As our understanding of neuroscience expands, so to does our understanding of criminal behavior and the need for changes in how society punishes crimes. Increasingly, scientists are uncovering a strong connection between human actions and behavior and the neural/chemical processes that take place in the brain. This issue raises important questions regarding culpability and the sentencing of criminals. To put it another way, if an individual commits a crime, but suffers from a severe mental illness, did he or she intend to commit the crime? If not, how should that individual be held accountable?
More often than not, when a person commits a crime, the law tends to focus on the crime itself and the immediate events surrounding it. Factors such as an individual’s personal history and potential behavioral disorders are generally viewed as either irrelevant to the case or not as important as the events immediately prior to and during the crime itself.
However, progress in medical technology has allowed scientists to uncover many links between our brains, the information and experiences we receive growing up, and our later behavior as adults. While the nature of some individuals crimes may be abhorrent, can it be concluded that they intended to commit the crime if their neuro-psychological condition precluded them from making the correct decision? It is an important consideration when someone is charged with a crime.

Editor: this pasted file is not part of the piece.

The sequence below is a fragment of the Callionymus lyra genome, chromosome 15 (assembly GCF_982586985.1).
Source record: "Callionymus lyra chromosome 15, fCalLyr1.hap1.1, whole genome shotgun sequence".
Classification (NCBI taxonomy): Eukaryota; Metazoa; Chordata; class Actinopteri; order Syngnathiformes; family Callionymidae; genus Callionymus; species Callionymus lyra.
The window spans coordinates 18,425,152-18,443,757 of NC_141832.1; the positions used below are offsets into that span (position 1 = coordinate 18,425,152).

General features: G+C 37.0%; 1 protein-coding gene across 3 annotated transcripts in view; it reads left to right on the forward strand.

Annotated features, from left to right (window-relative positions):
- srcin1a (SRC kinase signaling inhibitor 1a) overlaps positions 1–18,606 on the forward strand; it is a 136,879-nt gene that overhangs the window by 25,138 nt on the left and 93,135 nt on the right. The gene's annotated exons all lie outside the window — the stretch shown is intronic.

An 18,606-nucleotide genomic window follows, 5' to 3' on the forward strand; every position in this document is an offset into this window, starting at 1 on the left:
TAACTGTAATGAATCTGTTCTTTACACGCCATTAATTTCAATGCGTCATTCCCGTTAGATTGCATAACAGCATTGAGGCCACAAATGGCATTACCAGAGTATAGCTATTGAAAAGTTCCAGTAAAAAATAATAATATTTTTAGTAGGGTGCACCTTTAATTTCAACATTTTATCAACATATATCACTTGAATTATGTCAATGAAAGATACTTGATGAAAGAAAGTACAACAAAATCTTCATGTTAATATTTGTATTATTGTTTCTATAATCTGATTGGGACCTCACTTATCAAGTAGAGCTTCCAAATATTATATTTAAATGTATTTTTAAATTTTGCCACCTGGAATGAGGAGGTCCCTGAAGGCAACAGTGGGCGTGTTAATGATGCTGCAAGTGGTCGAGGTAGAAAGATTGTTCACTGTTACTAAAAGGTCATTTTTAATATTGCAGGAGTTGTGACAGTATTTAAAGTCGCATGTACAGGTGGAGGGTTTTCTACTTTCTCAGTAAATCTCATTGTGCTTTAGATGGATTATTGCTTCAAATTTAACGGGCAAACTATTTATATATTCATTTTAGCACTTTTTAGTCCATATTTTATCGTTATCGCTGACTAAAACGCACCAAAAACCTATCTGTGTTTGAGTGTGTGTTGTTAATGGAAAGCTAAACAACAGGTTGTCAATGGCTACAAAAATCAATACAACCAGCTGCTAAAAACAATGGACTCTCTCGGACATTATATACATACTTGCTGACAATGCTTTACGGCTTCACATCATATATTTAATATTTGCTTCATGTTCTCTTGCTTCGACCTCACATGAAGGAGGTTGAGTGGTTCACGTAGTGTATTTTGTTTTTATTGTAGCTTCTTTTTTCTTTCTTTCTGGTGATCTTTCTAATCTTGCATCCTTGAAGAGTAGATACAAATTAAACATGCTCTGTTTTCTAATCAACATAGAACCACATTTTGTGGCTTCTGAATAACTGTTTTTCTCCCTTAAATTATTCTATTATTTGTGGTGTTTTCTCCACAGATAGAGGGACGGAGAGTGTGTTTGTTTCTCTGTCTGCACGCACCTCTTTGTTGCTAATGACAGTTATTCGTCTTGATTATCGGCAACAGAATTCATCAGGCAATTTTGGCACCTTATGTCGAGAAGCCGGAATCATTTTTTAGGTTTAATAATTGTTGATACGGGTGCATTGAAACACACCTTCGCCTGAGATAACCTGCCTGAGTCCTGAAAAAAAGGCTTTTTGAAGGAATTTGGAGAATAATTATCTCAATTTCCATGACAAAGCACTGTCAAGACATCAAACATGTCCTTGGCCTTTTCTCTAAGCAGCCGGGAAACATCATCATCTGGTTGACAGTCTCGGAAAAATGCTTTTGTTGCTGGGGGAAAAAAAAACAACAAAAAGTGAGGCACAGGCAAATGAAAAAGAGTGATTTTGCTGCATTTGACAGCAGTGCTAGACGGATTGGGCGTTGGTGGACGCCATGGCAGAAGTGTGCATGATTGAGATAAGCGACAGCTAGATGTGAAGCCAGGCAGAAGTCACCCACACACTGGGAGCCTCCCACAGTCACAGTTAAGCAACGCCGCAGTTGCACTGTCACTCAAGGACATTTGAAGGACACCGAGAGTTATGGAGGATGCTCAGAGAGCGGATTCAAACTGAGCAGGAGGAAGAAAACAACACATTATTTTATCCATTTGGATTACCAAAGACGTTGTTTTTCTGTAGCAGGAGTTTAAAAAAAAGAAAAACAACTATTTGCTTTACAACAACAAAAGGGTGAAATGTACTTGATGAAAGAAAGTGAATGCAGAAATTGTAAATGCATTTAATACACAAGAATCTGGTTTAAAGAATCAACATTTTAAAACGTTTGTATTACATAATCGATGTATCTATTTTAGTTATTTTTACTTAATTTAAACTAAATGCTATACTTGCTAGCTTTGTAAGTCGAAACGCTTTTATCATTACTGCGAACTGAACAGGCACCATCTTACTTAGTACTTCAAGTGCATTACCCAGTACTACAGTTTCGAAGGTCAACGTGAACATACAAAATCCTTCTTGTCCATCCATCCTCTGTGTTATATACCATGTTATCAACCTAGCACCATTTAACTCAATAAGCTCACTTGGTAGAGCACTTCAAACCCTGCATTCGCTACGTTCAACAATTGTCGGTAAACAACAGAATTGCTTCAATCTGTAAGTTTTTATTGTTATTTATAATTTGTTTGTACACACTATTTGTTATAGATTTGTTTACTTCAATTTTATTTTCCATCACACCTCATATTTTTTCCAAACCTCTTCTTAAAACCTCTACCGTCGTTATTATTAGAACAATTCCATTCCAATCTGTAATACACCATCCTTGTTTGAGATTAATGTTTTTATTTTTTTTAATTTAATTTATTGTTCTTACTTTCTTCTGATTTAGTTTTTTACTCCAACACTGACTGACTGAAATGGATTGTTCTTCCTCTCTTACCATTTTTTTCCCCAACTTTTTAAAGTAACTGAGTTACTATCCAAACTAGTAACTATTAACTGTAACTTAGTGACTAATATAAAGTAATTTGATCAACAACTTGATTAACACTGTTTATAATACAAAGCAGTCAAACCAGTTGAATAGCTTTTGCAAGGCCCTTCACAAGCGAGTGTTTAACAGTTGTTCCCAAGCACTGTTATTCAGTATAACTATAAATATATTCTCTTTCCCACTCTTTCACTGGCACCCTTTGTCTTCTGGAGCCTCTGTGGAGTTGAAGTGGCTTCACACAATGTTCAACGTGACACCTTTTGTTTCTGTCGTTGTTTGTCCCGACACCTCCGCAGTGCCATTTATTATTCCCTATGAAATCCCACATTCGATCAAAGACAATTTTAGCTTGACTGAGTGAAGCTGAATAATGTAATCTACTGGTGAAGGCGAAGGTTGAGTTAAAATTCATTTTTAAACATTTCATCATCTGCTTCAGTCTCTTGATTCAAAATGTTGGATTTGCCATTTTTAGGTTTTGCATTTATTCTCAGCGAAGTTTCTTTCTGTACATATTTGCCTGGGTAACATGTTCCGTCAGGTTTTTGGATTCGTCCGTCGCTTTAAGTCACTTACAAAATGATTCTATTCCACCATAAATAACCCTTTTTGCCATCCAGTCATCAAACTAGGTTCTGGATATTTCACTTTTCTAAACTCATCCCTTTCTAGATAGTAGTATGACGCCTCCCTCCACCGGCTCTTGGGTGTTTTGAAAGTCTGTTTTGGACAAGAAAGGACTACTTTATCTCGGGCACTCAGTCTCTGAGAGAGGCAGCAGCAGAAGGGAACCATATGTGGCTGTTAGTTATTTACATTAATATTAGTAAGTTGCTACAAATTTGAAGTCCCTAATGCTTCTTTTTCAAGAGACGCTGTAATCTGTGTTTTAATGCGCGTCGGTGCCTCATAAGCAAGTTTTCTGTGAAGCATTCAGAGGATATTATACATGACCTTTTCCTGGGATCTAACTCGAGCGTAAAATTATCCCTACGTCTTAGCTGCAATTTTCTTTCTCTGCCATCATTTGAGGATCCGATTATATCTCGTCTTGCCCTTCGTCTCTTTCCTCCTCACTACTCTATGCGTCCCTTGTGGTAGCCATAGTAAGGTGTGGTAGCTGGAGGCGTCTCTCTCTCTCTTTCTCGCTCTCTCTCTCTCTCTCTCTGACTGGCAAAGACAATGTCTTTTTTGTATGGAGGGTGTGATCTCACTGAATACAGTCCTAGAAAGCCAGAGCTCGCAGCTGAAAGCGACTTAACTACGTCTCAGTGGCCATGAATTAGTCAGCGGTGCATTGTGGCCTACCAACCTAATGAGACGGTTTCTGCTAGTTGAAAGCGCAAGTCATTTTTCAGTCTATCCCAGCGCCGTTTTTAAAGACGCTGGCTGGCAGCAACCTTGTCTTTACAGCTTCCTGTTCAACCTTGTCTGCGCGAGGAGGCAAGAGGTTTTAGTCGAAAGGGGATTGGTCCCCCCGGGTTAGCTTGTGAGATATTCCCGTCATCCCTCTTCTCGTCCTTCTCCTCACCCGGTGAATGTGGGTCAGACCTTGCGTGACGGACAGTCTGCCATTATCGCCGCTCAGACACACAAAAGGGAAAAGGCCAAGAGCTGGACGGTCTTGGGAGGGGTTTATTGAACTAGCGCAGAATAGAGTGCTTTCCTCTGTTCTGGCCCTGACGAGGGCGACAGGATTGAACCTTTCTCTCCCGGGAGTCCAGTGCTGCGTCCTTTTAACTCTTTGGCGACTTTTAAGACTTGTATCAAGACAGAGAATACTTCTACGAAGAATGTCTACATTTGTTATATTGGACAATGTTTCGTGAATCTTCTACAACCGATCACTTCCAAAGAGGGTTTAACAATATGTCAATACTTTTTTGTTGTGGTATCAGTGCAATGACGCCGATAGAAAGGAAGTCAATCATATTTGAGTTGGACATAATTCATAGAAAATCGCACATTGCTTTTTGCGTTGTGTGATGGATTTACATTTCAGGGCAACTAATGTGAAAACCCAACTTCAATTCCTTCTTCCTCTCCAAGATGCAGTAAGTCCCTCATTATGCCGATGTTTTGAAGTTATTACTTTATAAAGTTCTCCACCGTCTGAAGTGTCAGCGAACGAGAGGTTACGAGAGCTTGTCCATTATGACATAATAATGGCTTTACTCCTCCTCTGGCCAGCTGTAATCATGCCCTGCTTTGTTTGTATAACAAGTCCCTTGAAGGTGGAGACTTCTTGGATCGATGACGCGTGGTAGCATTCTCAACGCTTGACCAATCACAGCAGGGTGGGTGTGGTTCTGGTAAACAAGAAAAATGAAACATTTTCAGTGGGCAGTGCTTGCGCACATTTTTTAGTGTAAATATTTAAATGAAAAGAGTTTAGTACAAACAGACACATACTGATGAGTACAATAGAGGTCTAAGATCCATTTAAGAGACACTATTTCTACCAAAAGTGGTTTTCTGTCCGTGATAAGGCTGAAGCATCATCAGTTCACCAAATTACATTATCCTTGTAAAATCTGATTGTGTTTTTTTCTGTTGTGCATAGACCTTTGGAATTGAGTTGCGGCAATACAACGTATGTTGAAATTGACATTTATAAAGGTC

Mental Illness Often Disregarded in Criminal Charges
If you or a family member has been accused of committing a crime and has mental illness, it is important to seek the help of an experienced criminal defense attorney to provide an effective and vigorous defense to the charges. Contact the Waukesha criminal defense lawyers of Andrew C. Ladd for help today at 262-542-3900.